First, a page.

Directed by J.C. Chandor; Triple Frontier stars Charlie Hunnam, Ben Affleck, Pedro Pascal, Garrett Hedlund and Oscar Isaac.
This one is a action / adventure where five former Special Forces operatives plan a heist in a sparsely populated multi-border zone of South America. A major heist that turns into an epic battle for survival…
Seeing the hurt in Isaac’s character’s eyes, I wonder how much sympathy these guys are going to get out of me. Either way, I’m hoping for a thrilling adventure and with a cast like this, the chances should be good.
Adria Arjona, Sheila Vand and Reynaldo Gallegos also star.
InThe Equaliser 2, Denzel Washington’s Robert McCall is, as aways more than ready to serve up an unflinching justice in the name of the exploited and oppressed. Since in director Antoine Fuqua’s sequel, one of the oppressed happens to be someone McCall loves dearly, he wastes no time in setting up a series of smart manoeuvres that prove arguably as thrilling and unexpected as in the first movie, The Equalizer (2014).
With a well-chosen supporting cast that includes Ashton Sanders (Moonlight 2016), Pedro Pascal and Melissa Leo, I particularly enjoyed the dynamic and chemistry between Denzel and Pascal’s characters. My favourite of the most thrilling moments involves the ‘panic room’ scene. A scene that was almost too intense and suspenseful for my little thriller loving heart to bear.
What unfortunately ensures that The Equaliser 2 is not quite as memorable as the first movie includes the fact that it’s a sequel and therefore has the element of familiarity strongly fighting against it. The other reason for me personally is how the beginning portion of the film felt a little disconnected from the rest of it.
Overall, I say there’s still enough good stuff going on to make The Equaliser 2 a worthy movie. You will certainly be thrilled, moved and possibly find yourself feeling lucky and grateful, especially for all the good, helpful people you’re knowingly and unknowingly connected to.
Holmes & Watson is a Humorous version of Sir Arthur Conan Doyle’s classic mysteries featuring Sherlock Holmes and Doctor Watson.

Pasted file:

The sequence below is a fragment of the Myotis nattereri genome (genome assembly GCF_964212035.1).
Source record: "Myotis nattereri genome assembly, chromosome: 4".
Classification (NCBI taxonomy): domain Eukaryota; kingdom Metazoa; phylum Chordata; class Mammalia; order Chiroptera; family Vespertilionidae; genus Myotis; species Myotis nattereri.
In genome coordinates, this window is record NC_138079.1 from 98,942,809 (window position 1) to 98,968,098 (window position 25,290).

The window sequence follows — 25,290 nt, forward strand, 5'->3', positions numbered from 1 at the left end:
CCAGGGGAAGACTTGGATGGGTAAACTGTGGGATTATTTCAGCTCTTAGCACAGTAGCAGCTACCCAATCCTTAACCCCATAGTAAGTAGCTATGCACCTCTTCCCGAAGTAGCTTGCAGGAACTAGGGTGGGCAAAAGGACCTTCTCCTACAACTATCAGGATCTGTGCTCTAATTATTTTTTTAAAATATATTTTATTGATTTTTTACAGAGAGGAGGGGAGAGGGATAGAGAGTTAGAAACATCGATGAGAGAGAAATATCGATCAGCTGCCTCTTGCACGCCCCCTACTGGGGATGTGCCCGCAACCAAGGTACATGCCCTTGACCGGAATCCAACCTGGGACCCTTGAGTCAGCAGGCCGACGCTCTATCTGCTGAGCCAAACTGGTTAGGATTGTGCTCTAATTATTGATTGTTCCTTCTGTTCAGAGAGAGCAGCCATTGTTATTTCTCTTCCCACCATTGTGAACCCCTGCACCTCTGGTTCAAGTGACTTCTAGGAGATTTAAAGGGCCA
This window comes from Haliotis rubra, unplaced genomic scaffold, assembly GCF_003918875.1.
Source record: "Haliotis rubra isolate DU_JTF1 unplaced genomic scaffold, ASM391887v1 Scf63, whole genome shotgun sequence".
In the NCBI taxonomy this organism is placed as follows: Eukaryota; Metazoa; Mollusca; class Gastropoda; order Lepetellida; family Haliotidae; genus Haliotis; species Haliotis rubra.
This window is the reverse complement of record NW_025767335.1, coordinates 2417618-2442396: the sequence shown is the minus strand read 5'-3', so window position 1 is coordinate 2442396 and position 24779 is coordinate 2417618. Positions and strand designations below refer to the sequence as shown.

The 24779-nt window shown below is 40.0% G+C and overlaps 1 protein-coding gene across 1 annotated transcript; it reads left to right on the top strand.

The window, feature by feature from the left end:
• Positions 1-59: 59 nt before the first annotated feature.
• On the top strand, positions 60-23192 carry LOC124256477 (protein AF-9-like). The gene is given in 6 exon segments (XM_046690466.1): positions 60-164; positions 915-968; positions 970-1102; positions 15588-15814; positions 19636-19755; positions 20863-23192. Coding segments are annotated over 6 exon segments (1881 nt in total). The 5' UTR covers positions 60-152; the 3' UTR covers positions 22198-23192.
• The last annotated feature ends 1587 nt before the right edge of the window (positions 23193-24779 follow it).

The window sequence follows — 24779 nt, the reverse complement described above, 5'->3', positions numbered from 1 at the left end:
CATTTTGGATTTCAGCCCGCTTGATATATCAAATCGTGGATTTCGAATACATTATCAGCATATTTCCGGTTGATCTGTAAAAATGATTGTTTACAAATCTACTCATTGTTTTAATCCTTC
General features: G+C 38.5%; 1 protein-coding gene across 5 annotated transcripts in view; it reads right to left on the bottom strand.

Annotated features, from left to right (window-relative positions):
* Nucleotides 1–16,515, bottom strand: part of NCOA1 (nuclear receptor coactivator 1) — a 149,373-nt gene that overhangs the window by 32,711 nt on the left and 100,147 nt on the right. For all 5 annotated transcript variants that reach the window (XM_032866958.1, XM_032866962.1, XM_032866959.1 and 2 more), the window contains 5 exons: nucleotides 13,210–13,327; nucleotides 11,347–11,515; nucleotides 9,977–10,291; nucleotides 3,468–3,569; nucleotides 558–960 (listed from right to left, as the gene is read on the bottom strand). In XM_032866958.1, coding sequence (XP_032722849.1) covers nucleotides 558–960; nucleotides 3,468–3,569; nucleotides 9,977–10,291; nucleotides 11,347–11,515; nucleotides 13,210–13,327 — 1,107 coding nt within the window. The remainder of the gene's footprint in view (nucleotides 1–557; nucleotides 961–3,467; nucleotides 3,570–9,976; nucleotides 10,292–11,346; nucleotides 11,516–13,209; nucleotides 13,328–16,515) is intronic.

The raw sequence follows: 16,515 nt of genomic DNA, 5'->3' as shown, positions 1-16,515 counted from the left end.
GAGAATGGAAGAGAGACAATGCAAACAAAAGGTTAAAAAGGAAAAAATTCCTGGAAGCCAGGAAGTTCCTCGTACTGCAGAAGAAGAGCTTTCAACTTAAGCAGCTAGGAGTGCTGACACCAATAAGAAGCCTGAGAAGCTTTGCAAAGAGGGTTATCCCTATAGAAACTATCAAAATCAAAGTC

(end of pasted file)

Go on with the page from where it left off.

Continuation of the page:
Directed by Etan Cohen; Holmes & Watson stars Will Ferrell, John C. Reilly, Ralph Fiennes, Rebecca Hall…
Looks like fun ridiculousness – just the kind of thing I’ll be in the mood for at some point, I know it! I find myself rather happy for Ferrell and Reilly because of how much fun it undoubtedly is to speak on those specific British accents.
Steve Coogan, Hugh Laurie, Kelly Macdonald, Lauren Lapkus and Noah Jupe also star.
My fears about the extent to which I’d enjoy Ocean’s Eight were kind of realised. Starring Sandra Bullock and Cate Blanchett – to name just two, director Gary Ross’s movie isn’t quite as exciting for me on the whole as the other Ocean’s movies I’ve seen. It didn’t help that the eight members in Ocean’s group barely interacted long enough for me to gage much about their group chemistry, but I feel as though ‘sizzling’ wouldn’t really be the right word.
Another key reason I didn’t have as much fun is that for a good portion of the first half of the film, even though I was happy to be introduced to the members of the final eight, I found myself a little bored. This is partly because the real reason for Ocean’s elaborate upcoming heist was yet to be revealed.
Once the motivation for the heist was mentioned, I became that little bit more invested. Prior to that it felt as though I was being asked to ‘cheer’ for a major career criminal without really knowing enough about her – except that her brother Danny Ocean was in the same field of work.
I will admit that I was impressed by all of Ocean’s cons immediately post release from prison. Yet, deep down I couldn’t help but judge her. I’d likely have to re-watch the other Oceans movies to find out precisely why I don’t recall judging Danny quite as harshly, if at all. My guess would be that part of the reason is I don’t really identify with Danny. Whereas I have at least one thing in common with his sister. Furthermore, I don’t remember seeing Danny conning the sweet looking lady at the cosmetics counter, though I could be wrong.
Overall, Ocean’s Eight really became most engrossing once the actual steal got under way. Even though Ross’s film didn’t thrill me as much as it’s predecessors, I did identify three things in the movie that I may not forget any time soon. Firstly, Anne Hathaway’s performance. I thoroughly enjoyed watching her behaving terribly. Especially because it seems so far removed from her true character or any other roles I remember her playing. Second, I liked the little moments of comic relief courtesy of Mindy Kaling; an example being the scene where she, erm, ‘speaks French’. There’s also James Cordon whose Britishness among all the Americans proved quite fun to watch.
Give it a chance if you’re so curious. Perhaps you’ll be wowed more than I.